After the plague of darkness, Pharaoh agreed to send forth the Jewish people – but on his own terms. When Moses refused these terms, Pharaoh reneged and angrily sent Moses away.
The Lust for Power
וַיֹּאמֶר לוֹ פַרְעֹה לֵךְ מֵעָלָי . . . כִּי בְּיוֹם רְאֹתְךָ פָנַי תָּמוּת: וַיֹּאמֶר מֹשֶׁה כֵּן דִּבַּרְתָּ וגו': (שמות י:כח–כט)
Pharaoh said [to Moses], “Leave my presence! The day you see my face you will die!” Moses replied, “You have spoken rightly.” Exodus 10:28-29

Every evil thing is really a “fallen” version – i.e., a distortion – of some form of holiness. Pharaoh was the fallen expression of G‑d’s ability to override the limits of nature. In its fallen form, this power turned into Pharaoh’s arrogant disregard of any authority other than his own. In this context, when Pharaoh told Moses that “the day you see my face you will die,” he was (unknowingly) warning Moses that no one can behold G‑d’s infinity and live. Moses agreed: no finite, created being can experience G‑d’s infinity and continue existing as a finite being; he will be absorbed by the experience and “dissolve” into G‑d’s infinity.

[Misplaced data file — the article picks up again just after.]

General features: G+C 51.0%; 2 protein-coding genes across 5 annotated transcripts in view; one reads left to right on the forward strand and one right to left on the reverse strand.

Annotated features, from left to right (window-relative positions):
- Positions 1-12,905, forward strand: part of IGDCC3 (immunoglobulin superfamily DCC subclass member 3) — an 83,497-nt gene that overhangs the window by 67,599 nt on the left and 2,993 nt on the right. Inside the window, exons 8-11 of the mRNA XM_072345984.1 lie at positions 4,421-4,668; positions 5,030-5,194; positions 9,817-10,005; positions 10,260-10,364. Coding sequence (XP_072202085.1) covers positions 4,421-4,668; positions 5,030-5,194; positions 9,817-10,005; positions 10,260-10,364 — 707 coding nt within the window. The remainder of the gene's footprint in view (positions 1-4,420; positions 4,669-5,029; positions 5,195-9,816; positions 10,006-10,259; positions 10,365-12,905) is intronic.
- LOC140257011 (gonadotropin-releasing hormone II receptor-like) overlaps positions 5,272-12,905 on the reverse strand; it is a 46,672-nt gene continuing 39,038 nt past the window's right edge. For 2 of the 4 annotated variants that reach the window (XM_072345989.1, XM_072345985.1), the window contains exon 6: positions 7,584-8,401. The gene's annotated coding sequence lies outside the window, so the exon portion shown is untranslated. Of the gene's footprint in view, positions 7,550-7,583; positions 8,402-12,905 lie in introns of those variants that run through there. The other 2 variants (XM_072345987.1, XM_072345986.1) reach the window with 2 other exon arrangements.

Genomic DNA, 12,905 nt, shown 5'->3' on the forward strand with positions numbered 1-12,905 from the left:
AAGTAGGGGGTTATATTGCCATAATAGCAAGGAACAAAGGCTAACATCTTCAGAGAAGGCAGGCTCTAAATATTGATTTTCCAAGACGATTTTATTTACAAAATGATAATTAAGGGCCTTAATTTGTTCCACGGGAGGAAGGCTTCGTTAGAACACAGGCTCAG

However, G‑d is not bound by His own rules; He can allow an individual to “survive” this experience. This is exactly what He did with Moses, in order to allow him to destroy Pharaoh’s evil by revealing G‑d’s supernatural power through the plagues.

We all have our inner “Pharaoh,” i.e., some stubborn opposition or hostility to holiness. When this “Pharaoh” is vanquished, the other obstacles toward living a positive, healthy life will follow suit.1